Jewish World Review Nov. 8, 2002 / 3 Kislev, 5763
Leonard Pitts, Jr.
http://www.NewsAndOpinion.com | I understand the reasoning. I'll even admit that it's practical in a certain sense. Small-town police chiefs, their budgets constrained by a tight economy, find themselves in a bind: not enough patrol cars for their officers.
So, Government Acquisitions LLC, a company in Charlotte, N.C., has come to the rescue with an extraordinary offer to donate cars to those departments. There's just one catch: The vehicles must be emblazoned, NASCAR-style, with advertising logos.
It's hardly surprising that a handful of desperate chiefs have already said yes to the deal and hundreds more are reportedly considering it. No matter what business you're in, budget shortfalls can lead to compromises in service. And when public safety is the service you provide, those compromises translate into property damage, injury and loss of life.
So it's hard to fault the top cop who takes the company up on its offer. Hard to fault, but impossible to support.
Because the truth is, this is a bad idea. Frighteningly bad, in fact. To begin with, I don't think it does police any favors. In order to do the job effectively, an officer must project authority, must command respect.
Forgive me, but authority and respect are not the first words I would think of to describe the cop who rolled up to the crime scene in a car festooned with golden arches. The implications for the society that officer has sworn to protect and to serve are, in the long run, even worse. I mean, what's next? Does Bud Light get to chisel its logo into the frieze above the entrance of the courthouse? If we can't afford to refurbish the Lincoln Memorial, does MSN foot the bill in exchange for putting its rainbow butterfly on the wall behind Abe's head?
Maybe those scenarios sound far-fetched to you. But I would argue that they are not fetched nearly so far as you might think. We've already learned to rationalize all sorts of compromises in the name of revenue.
From the moment you open your eyes in the morning, somebody's trying to sell you something. Everything in our lives - music, art, sport, faith, food, the very clothes on our backs - has become a platform for the marketing of some service or product.
And it's only getting worse. In the past few years, we've seen Major League Baseball consider selling advertising space on the uniforms of its players, a New York couple trying to interest corporations in buying " naming rights" to their newborn child and the city of Boston offering to christen subway stops for paying advertisers.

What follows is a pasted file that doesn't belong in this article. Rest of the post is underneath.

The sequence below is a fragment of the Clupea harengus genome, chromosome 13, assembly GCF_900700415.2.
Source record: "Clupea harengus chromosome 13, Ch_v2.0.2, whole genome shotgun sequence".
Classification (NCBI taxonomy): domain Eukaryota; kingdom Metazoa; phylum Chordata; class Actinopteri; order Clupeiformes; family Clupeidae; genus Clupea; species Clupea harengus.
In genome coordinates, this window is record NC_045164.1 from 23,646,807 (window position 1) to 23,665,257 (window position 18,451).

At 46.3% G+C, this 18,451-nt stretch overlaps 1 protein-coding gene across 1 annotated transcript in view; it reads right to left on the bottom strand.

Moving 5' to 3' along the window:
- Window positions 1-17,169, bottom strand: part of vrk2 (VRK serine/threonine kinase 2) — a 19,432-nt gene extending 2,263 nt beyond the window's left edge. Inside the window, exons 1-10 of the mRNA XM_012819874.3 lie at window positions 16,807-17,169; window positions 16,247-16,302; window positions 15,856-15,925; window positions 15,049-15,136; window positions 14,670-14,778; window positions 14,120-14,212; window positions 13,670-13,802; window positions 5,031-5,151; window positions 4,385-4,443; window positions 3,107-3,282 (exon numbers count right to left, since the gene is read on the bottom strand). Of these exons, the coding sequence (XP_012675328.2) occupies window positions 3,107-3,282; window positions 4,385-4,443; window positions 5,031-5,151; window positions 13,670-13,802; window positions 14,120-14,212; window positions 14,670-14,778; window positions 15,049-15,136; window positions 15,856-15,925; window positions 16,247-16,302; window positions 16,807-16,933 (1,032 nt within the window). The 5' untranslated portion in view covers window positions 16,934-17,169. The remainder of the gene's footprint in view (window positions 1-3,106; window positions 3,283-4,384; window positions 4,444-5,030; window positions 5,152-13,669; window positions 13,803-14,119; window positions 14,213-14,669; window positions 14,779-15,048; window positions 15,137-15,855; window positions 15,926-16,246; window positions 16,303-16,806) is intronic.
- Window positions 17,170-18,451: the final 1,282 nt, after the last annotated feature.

But even by those sorry standards, this represents a dramatic new low. Suddenly, it's no longer a question of advertising intruding upon every nook and cranny of the physical world. Now the question is whether consumerism will be allowed to trivialize civic life, to usurp government functions.
Some things are so fundamental to the orderly operation of a society, so intrinsic to its dignity, that they have traditionally been entrusted only to people hired and equipped by all of us, collectively, in the interest of the common good. Law enforcement is one of those functions. Or at least, it used to be. Apparently, in some small towns at least, it will henceforth be just another item on the menu at McDonald's.
Makes you wonder. How seriously can we - or should we - take a government that will not pay, or even cannot pay, for its own most basic needs? That farms those needs out to the maker of hemorrhoid medicine, the hamburger restaurant or the electronics superstore that offers the highest bid. I suspect I'm not the only one who'd find that government difficult, if not impossible, to respect.
I understand that there is a very practical reason for police chiefs to allow their cars to be used as rolling billboards. But I'd like to remind them there's also a compelling reason they should not:
Enjoy this writer's work? Why not sign-up for the daily JWR update. It's free. Just click here.
Comment on JWR contributor Leonard Pitts, Jr.'s column by clicking here.
11/05/02: A father, a son and an essay